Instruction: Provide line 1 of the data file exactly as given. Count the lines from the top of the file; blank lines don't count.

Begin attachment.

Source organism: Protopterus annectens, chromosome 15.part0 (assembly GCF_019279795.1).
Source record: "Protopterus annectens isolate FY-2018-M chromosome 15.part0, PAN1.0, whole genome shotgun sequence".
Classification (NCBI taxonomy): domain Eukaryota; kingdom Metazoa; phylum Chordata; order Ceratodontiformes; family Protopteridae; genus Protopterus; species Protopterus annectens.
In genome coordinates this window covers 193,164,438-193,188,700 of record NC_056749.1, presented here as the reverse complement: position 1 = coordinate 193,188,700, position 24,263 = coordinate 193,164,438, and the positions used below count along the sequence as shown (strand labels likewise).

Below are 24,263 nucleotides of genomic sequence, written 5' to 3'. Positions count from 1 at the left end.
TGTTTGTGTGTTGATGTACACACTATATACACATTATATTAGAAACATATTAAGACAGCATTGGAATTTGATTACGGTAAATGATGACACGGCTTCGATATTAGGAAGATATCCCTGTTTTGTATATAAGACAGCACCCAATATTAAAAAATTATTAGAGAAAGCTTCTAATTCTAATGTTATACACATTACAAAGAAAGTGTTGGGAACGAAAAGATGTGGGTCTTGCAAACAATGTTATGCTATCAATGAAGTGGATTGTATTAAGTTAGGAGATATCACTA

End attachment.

Source organism: Protopterus annectens, chromosome 15.part0 (assembly GCF_019279795.1).